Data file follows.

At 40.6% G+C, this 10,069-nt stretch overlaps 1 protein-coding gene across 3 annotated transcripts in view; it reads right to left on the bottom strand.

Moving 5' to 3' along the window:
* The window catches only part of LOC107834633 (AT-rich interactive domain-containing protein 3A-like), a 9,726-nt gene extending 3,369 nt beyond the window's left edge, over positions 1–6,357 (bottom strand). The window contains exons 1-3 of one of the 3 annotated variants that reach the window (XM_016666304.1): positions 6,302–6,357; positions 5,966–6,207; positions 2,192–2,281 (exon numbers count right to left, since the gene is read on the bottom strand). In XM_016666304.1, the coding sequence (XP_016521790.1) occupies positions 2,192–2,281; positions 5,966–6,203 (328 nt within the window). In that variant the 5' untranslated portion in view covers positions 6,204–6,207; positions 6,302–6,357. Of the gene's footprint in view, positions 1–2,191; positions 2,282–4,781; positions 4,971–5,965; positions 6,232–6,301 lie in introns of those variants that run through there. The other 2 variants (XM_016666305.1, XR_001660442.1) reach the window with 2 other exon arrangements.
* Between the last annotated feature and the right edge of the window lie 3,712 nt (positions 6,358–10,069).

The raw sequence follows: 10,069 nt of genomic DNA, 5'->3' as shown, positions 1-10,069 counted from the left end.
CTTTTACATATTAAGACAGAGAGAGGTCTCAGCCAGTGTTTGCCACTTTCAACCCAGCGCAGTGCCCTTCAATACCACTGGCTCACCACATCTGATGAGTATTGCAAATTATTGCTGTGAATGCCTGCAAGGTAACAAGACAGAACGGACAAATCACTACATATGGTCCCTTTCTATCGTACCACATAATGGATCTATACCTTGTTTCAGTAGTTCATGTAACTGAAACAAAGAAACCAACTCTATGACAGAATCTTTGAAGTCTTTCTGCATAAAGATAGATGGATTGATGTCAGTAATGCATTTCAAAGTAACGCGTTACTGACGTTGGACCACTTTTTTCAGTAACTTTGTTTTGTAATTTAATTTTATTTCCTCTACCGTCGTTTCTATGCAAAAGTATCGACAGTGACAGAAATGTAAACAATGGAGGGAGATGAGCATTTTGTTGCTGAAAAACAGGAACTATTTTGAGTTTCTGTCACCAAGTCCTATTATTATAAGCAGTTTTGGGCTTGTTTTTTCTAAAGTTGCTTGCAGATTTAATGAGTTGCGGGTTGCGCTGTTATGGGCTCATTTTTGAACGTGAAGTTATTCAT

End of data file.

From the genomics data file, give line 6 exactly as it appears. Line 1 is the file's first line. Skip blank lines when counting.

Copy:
CTTTTACATATTAAGACAGAGAGAGGTCTCAGCCAGTGTTTGCCACTTTCAACCCAGCGCAGTGCCCTTCAATACCACTGGCTCACCACATCTGATGAGTATTGCAAATTATTGCTGTGAATGCCTGCAAGGTAACAAGACAGAACGGACAAATCACTACATATGGTCCCTTTCTATCGTACCACATAATGGATCTATACCTTGTTTCAGTAGTTCATGTAACTGAAACAAAGAAACCAACTCTATGACAGAATCTTTGAAGTCTTTCTGCATAAAGATAGATGGATTGATGTCAGTAATGCATTTCAAAGTAACGCGTTACTGACGTTGGACCACTTTTTTCAGTAACTTTGTTTTGTAATTTAATTTTATTTCCTCTACCGTCGTTTCTATGCAAAAGTATCGACAGTGACAGAAATGTAAACAATGGAGGGAGATGAGCATTTTGTTGCTGAAAAACAGGAACTATTTTGAGTTTCTGTCACCAAGTCCTATTATTATAAGCAGTTTTGGGCTTGTTTTTTCTAAAGTTGCTTGCAGATTTAATGAGTTGCGGGTTGCGCTGTTATGGGCTCATTTTTGAACGTGAAGTTATTCAT